This week the ‘eSports IQ by Alex Fletcher‘ features the following content: What does eSports on TV really need?

What does eSports on TV really need?

To contextualize the rise of competitive gaming as a television media property, take a close look at the past and future. Doing so reveals the tendency to cast eSports against the shadow of traditional sports on TV; a damaging equivalence that misses key differences between digital and physical competition. To better understand why, let’s take a look at the equation for traditional sport on TV: Locality + Social Context + Competition.


The physical place or region where the sporting event takes place. Includes the notion of home court/field, the visiting team, historical backdrop for the location, etc. Aside from individual sports like golf or tennis, team sports are rooted in specific physical locations.

Social Context

The place of sport within a larger cultural, typically nationally defined, context. This varies from region to region. For example, the sport of futbol features a deep cultural traditional in nearly every part of the world, except the United States where football is the most popular sport.


The definition of what’s at stake for a match, tournament, game, season, etc. Entails what the winner has to gain, outside of bragging rights, over the loser. Directly related to the social context for the specific sport.

The broadcast of sports on TV is structured around the drama, storylines and imagery built atop the above core components. This equation creates a symbiotic relationship between sport and broadcast medium (television). On the other hand, electronic sports have yet to develop the most of the above elements, a reality which complicates its trajectory on television. As Turner Sports fills out a leadership group of eSports veterans to guide the $1.2 million ELEAGUE, it’s important to cast how competitive video games will fare on TV, given that fact.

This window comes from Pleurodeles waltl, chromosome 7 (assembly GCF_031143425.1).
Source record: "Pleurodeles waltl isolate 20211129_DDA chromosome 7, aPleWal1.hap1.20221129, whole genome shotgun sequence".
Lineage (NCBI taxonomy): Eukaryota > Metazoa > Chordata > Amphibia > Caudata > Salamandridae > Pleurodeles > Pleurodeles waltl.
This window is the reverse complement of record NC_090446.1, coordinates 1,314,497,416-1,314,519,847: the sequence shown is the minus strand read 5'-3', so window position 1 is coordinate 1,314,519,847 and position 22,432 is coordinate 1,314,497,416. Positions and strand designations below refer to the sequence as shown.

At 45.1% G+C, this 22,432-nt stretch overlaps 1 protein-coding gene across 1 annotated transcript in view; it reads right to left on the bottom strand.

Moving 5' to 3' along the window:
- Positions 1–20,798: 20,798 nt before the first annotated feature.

Currently, eSports falls short in two (locality and social context) of the three areas that support a TV dominated sports ecosystem. The strengths that digital distribution, e.g. livestreaming, brings to competitive video games are not only mutually exclusive, but also diametrically opposed, to success on TV. Meaning changes to the programming format, which augments the viewing experience for one group of viewers will, most likely, degrade that for the other.

Electronic sport broadcasts have evolved to meet the needs of online audiences. Meaning it will be a challenge to reconcile the tastes of eSports fans and enthusiasts, who don’t already value the advantages of TV productions, with a new programming format. For example, a sport-like TV viewing experience is focused on bringing as much of the experience of actually being at the physical venue to remote audiences, as possible. This can be done because everyone is watching from a TV screen, so key assumptions can be made. On the other hand, online audiences would value the ability to seamlessly view programming from smartphones, tablets, and PC’s, over camera spans that show the faces of fans in the crowd at an event.

Ultimately, the question of what role will TV play in the eSports phenomenon remains unanswered. Yes, TV programming is a big step towards building a stronger social context for competitive video games. However, as the past has shown, does the content really and truly fit the medium?

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About ‘eSports IQ’

The ‘eSports IQ’ is compiled by Alex Fletcher, the founder and president of Entiva Group, LLC, and features insights on the latest emerging trends in eSports. By curating invaluable content from a wide range of information sources you get the leading edge in the business of eSports. The complicated past (and future) of esports on TV

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Image source:, Photographer: Patrick Strack